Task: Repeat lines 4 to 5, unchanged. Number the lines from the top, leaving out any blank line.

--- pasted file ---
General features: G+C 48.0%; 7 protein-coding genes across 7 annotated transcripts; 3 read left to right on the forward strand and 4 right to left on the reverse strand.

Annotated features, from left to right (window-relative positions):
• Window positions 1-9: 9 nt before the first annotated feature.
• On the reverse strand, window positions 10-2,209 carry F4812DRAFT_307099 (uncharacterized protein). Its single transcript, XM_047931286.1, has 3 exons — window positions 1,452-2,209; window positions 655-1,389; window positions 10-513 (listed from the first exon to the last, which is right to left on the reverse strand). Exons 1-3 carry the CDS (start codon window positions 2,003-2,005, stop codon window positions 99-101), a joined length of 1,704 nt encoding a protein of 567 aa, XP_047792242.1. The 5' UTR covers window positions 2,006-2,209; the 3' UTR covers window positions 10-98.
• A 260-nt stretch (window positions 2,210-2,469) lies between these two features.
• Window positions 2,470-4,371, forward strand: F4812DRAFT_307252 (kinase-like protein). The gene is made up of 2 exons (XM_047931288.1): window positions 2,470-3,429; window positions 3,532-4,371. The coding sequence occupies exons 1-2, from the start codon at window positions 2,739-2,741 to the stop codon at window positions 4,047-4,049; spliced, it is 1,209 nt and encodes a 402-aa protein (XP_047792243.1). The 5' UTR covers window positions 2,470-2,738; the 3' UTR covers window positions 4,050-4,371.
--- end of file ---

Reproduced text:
• On the reverse strand, window positions 10-2,209 carry F4812DRAFT_307099 (uncharacterized protein). Its single transcript, XM_047931286.1, has 3 exons — window positions 1,452-2,209; window positions 655-1,389; window positions 10-513 (listed from the first exon to the last, which is right to left on the reverse strand). Exons 1-3 carry the CDS (start codon window positions 2,003-2,005, stop codon window positions 99-101), a joined length of 1,704 nt encoding a protein of 567 aa, XP_047792242.1. The 5' UTR covers window positions 2,006-2,209; the 3' UTR covers window positions 10-98.
• A 260-nt stretch (window positions 2,210-2,469) lies between these two features.